Whereas some people look at theme or lack of it. Then, things like Qwirkle, Ingenious, Poker, Scrabble, and so on, are all abstract. (And one could argue about degrees of theme - Chess has a (low, but existing) level of theme - does that disqualify it as an abstract if one uses theme to define the category?)

BGG seems to have landed somewhere in between - the wiki uses this image to illustrate different meanings of abstract:
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Rex Moore
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unic wrote:
What I think is mad is that a game with both hidden information (the tile racks) and randomness (the tile bag) like Ingenious is somehow on that list.


What would you classify it as other than abstract?


Quote:
Abstract game = no luck, no hidden information, no simultaneous choices... that's the definition I grew up with it having in the circles where I discussed games before BGG. For example, Through the Desert, Chess, or 2-player 18xx fits here.


These are called "combinatorial abstracts," as I've learned.
 
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Ola Mikael Hansson
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Well, the option when actually voting on a game page is not just "abstract game", it is "abstract strategy game", which does have this traditional meaning.

Me, I'd put Ingenious in the Strategy game category, where for example Poker currently is (whereas Bridge is in both Strategy and Abstract Strategy categories, with about equal votes for each - is the conclusion that Poker has more theme than Bridge somehow?), or possibly Family game (as it is quite light).

 
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Letsplay Another
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As far as I'm concerned, you are preaching to the choir Mike. I have always argued that this game does not belong in the abstract strategy category. See here for another discussion
 
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Spencer C
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unic wrote:



Huh. That definition of Perfect Information is a bit different than what I considered it as. Also, Stratego in Luckless is plain wrong. Maybe "No Random Element", but certainly not luckless.
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Russ Williams
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UanarchyK wrote:
unic wrote:



Huh. That definition of Perfect Information is a bit different than what I considered it as. Also, Stratego in Luckless is plain wrong. Maybe "No Random Element", but certainly not luckless.

"Luckless" seems a loose informal casual colloquial undefined term (at least I've never seen a clear unambiguous widely accepted definition of "luck" or of "luckless"... kind of like "fun" ), so I'm not sure one can say that it's "right" or "wrong"; evidently in this chart it is intended to mean "No Random Element".
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Mike Dommett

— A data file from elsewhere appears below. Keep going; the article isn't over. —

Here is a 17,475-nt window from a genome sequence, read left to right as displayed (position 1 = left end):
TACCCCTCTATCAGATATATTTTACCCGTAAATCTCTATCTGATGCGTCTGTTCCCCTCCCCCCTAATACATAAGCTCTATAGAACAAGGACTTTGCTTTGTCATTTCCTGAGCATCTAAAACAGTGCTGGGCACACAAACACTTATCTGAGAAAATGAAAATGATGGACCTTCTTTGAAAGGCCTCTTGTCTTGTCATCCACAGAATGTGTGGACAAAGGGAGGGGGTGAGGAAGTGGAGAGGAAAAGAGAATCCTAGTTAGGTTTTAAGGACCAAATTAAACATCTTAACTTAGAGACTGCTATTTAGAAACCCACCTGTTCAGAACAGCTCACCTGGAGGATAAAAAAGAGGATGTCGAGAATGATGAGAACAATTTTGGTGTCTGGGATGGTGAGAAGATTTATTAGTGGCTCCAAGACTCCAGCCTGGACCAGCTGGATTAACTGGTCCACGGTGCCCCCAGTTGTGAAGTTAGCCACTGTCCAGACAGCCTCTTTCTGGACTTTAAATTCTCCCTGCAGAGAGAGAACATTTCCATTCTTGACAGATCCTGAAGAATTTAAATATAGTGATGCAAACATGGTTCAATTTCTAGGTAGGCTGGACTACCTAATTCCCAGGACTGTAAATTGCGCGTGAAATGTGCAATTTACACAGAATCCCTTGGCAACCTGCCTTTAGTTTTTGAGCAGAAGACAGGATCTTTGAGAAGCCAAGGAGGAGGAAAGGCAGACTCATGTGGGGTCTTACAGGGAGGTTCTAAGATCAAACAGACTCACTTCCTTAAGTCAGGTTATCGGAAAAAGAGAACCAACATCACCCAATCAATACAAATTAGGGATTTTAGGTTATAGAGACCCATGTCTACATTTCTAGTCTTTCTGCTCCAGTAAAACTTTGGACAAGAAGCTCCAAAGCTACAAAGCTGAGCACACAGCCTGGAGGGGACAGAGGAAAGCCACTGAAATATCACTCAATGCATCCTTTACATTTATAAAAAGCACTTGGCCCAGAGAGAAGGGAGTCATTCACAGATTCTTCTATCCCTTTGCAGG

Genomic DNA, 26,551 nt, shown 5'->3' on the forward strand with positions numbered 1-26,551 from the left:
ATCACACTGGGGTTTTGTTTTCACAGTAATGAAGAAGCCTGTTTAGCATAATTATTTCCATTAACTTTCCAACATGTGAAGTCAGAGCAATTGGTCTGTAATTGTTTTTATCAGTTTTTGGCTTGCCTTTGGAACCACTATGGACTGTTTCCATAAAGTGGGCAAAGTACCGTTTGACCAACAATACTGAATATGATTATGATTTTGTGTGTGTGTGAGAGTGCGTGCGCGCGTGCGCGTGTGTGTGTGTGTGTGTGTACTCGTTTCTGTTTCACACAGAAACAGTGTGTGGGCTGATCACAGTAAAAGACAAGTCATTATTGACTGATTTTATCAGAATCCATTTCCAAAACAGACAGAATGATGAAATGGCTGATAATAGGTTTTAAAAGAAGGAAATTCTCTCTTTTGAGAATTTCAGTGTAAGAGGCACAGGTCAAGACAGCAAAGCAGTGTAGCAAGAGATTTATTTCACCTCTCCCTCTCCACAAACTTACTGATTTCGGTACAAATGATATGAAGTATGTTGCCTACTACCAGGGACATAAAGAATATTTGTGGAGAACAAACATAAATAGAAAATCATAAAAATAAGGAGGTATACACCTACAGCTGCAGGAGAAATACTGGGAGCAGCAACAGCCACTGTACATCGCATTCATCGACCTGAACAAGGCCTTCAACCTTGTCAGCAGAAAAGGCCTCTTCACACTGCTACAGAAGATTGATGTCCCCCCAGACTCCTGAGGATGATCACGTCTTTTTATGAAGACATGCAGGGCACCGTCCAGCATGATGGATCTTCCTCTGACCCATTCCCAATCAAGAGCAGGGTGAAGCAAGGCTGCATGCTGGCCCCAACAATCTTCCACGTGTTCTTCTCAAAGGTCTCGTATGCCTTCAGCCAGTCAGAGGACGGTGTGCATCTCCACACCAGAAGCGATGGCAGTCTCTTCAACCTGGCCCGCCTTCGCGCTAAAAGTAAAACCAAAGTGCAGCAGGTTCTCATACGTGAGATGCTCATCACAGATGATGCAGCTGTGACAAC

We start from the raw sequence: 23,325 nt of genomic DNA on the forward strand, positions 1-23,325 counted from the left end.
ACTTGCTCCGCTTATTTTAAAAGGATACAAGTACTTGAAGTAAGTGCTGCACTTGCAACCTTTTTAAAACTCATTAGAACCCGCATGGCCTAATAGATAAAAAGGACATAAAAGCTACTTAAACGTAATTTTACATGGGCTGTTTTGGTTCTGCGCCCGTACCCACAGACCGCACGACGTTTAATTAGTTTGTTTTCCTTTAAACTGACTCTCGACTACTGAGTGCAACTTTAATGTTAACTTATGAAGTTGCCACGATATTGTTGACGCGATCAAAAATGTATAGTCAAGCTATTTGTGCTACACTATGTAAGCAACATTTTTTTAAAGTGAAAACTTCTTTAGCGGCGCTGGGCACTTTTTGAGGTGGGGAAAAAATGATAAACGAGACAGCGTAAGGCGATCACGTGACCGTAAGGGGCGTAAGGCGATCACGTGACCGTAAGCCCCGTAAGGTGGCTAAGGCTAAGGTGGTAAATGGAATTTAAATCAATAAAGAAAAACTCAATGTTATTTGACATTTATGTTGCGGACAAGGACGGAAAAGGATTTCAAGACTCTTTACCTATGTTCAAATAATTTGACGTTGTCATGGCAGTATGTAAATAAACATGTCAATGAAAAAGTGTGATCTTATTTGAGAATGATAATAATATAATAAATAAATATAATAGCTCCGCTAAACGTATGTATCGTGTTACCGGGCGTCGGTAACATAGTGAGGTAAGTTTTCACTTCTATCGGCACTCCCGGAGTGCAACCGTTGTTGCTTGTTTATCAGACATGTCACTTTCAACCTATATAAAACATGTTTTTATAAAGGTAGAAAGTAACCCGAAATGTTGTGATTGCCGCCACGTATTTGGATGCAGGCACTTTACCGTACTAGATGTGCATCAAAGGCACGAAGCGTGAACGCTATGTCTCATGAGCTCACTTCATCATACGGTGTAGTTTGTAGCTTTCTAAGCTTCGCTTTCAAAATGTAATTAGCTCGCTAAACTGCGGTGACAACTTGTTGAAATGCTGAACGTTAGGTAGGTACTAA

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Thanks for all the replies. As you probably guessed by the tone of my post, I was not entirely serious. However, the discussion about the classification of a "abstract game" is certainly interesting. In fact, this also relates to my recent question about the so-called "subdomains":

https://boardgamegeek.com/thread/1740827/how-browse-strategy...

It appears as though these were created with the idea that it should be possible to pigeonhole a game into a single subdomain, which is probably an impossible task, but still an interesting problem.
 
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Mike Dommett
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UanarchyK wrote:
Huh. That definition of Perfect Information is a bit different than what I considered it as.

Yes, I would argue that the tiles in the bag form part of the game-state, and that the unknown order of drawing these tiles disqualifies Carcassonne from being "perfect information". It certainly makes it distinct from Chess, Go, etc. I then would argue that a title containing the word "perfect" should be the absolute limit of whatever paradigm it is describing, and so it should be applied to Chess, Go, etc. and a new title be created for whatever Carcassonne is!
 
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Russ Williams
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Hopkins wrote:
It appears as though these were created with the idea that it should be possible to pigeonhole a game into a single subdomain, which is probably an impossible task, but still an interesting problem.

Yep, that pigeonholing/partitioning is a problem with the "subdomain" concept, since they obviously overlap in reality. E.g. there's no reason an "abstract" game cannot also be a "family" game (I suppose many families have played abstract games like Checkers, Connect 4, Blokus, etc). And it's often pointed out that many or most "wargames" certainly seem "thematic", and are very often also "strategic".